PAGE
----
Article

Avenida 9 de Julio and the Obelisk

Avenida 9 de Julio and the Obelisk

Avenida 9 de Julio and the Obelisk

Avenida 9 de Julio and the Obelisk (downtown Buenos Aires) – this multi-lane boulevard is the world’s widest avenue.  It’s named after Argentina’s Independence Day (July 9th).  The avenue runs from the Retiro district in the north to Constitucion station in the south, roughly one kilometer to the west of the Rio de la Plata waterfront.  Work to widen this avenue began in the later 1930s and was completed in the 1960s.  In some ways, it resembles other major boulevards around the world (such as Madrid’s Castellana), and it would fit into metropolises like New York or Paris.  In fact, when some refer to Buenos Aires as the “Paris of South America” – Avenida 9 de Julio is one of the reasons why.

 

The Obelisk was erected in 1936 in commemoration of the 400th anniversary of the founding of the city of Buenos Aires.  Located in the middle of the Plaza de la República (at the intersection of Avenidas Nueve de Julio and Corrientes), the Obelisk’s total height is 49 m2. Various cultural activities are held there, and soccer fans celebrate their teams’ victories there.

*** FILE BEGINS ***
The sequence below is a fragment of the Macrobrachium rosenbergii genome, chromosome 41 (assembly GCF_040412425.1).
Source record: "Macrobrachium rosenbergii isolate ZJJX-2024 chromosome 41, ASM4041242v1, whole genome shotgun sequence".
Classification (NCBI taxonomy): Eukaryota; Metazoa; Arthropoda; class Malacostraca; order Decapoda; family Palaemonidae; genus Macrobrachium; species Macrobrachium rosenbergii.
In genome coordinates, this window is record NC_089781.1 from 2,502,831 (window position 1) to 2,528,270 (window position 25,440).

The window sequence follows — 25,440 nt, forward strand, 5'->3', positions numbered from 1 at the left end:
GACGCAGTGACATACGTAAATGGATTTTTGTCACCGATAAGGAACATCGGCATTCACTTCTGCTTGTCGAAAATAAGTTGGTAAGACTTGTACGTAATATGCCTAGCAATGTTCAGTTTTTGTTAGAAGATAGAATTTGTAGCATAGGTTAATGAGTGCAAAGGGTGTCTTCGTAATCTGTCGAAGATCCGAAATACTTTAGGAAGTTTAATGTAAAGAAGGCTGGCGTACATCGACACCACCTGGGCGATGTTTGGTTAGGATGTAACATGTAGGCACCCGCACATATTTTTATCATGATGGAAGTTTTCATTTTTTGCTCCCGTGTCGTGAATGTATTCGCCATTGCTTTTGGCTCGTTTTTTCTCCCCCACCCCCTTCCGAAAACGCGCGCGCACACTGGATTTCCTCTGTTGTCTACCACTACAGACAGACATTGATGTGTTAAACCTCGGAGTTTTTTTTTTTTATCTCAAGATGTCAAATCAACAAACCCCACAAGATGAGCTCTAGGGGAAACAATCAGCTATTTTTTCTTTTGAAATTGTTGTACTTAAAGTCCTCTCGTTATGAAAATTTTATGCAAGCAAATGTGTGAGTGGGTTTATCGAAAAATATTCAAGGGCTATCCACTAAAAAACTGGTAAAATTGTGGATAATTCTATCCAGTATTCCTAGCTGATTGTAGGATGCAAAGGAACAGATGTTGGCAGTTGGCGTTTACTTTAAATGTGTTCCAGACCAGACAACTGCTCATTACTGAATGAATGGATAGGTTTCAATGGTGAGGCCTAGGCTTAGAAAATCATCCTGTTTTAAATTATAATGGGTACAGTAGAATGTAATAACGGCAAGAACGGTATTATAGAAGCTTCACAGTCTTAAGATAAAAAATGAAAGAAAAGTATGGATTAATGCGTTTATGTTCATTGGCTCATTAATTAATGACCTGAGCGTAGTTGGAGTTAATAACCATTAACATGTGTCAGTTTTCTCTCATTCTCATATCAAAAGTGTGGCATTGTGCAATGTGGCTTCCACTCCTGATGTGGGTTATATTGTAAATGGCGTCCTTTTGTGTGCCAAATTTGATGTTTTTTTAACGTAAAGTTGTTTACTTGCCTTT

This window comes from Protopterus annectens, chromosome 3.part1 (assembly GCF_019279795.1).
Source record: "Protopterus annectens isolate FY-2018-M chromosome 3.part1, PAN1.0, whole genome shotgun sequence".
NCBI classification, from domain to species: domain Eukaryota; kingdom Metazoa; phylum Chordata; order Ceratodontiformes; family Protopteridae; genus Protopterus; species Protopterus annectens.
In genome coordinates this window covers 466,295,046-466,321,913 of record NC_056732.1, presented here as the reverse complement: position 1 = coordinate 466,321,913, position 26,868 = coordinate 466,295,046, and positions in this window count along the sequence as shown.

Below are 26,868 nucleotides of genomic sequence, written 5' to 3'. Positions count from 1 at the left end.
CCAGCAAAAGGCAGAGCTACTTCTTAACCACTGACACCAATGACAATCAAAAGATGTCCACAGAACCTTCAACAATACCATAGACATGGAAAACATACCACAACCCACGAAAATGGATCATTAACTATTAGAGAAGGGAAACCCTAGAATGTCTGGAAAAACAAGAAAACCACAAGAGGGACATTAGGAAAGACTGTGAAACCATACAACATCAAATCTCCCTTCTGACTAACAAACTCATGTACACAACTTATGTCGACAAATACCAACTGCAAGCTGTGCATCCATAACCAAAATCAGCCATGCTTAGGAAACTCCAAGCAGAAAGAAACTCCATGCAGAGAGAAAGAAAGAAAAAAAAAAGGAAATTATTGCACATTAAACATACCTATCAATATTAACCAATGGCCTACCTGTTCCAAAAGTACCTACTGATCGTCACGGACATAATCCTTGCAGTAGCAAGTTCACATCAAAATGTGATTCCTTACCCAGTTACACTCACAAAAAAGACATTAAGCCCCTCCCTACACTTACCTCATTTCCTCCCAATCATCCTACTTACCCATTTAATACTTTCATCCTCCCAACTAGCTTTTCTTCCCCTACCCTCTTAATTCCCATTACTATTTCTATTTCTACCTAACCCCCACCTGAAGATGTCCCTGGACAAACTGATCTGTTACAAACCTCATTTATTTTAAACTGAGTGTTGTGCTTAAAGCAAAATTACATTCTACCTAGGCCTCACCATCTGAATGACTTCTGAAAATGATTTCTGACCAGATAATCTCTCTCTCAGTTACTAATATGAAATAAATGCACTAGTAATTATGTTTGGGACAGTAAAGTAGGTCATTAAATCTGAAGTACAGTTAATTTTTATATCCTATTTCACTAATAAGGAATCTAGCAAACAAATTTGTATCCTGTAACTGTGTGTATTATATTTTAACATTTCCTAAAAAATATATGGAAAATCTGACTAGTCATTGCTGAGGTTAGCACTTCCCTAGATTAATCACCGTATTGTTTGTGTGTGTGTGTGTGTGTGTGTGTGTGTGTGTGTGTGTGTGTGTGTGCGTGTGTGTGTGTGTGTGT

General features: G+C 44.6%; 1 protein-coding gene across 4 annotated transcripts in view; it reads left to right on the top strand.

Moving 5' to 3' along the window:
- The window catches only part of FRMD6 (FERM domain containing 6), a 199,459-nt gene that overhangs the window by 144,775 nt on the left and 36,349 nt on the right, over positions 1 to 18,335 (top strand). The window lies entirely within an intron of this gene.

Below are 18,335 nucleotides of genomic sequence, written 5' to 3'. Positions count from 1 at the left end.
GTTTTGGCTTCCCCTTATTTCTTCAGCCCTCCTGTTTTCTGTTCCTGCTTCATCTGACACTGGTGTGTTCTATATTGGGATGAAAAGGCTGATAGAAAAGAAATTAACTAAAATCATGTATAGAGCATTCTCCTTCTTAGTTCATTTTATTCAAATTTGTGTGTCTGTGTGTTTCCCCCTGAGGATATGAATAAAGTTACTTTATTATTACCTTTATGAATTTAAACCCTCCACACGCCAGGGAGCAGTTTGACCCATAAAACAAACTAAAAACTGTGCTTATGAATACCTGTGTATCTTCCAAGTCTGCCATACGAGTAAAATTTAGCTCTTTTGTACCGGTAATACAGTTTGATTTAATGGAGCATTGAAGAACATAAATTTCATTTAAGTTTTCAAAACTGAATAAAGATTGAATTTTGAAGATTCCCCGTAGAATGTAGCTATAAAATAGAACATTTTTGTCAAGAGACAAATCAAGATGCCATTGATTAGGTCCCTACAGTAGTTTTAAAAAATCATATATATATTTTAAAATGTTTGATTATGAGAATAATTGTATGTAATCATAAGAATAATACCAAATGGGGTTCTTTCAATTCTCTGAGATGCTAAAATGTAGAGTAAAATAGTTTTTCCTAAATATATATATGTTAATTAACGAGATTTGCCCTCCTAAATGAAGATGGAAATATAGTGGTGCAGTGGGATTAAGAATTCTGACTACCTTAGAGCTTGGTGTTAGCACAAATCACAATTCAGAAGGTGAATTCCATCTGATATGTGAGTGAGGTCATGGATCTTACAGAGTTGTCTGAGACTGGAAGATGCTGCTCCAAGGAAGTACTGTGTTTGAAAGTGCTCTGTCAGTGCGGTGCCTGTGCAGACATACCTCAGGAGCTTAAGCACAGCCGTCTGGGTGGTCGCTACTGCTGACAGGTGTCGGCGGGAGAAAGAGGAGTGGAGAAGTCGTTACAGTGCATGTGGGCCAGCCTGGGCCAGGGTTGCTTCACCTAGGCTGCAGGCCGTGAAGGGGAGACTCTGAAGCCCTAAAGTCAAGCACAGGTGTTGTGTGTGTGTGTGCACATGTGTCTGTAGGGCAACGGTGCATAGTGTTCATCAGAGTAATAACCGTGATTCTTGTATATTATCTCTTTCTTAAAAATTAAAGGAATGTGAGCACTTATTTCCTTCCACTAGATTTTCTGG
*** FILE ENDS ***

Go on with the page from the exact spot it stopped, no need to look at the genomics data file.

Line C of the Buenos Aires Metro runs for a stretch under the avenue.  Line A, Line B, Line D, and Line E have stations when their course intersects the avenue.  Interestingly, lines B, C, and D share a station underneath the Obelisk, which is the focal point of the subway system and features a commercial gallery which also serves as an underpass.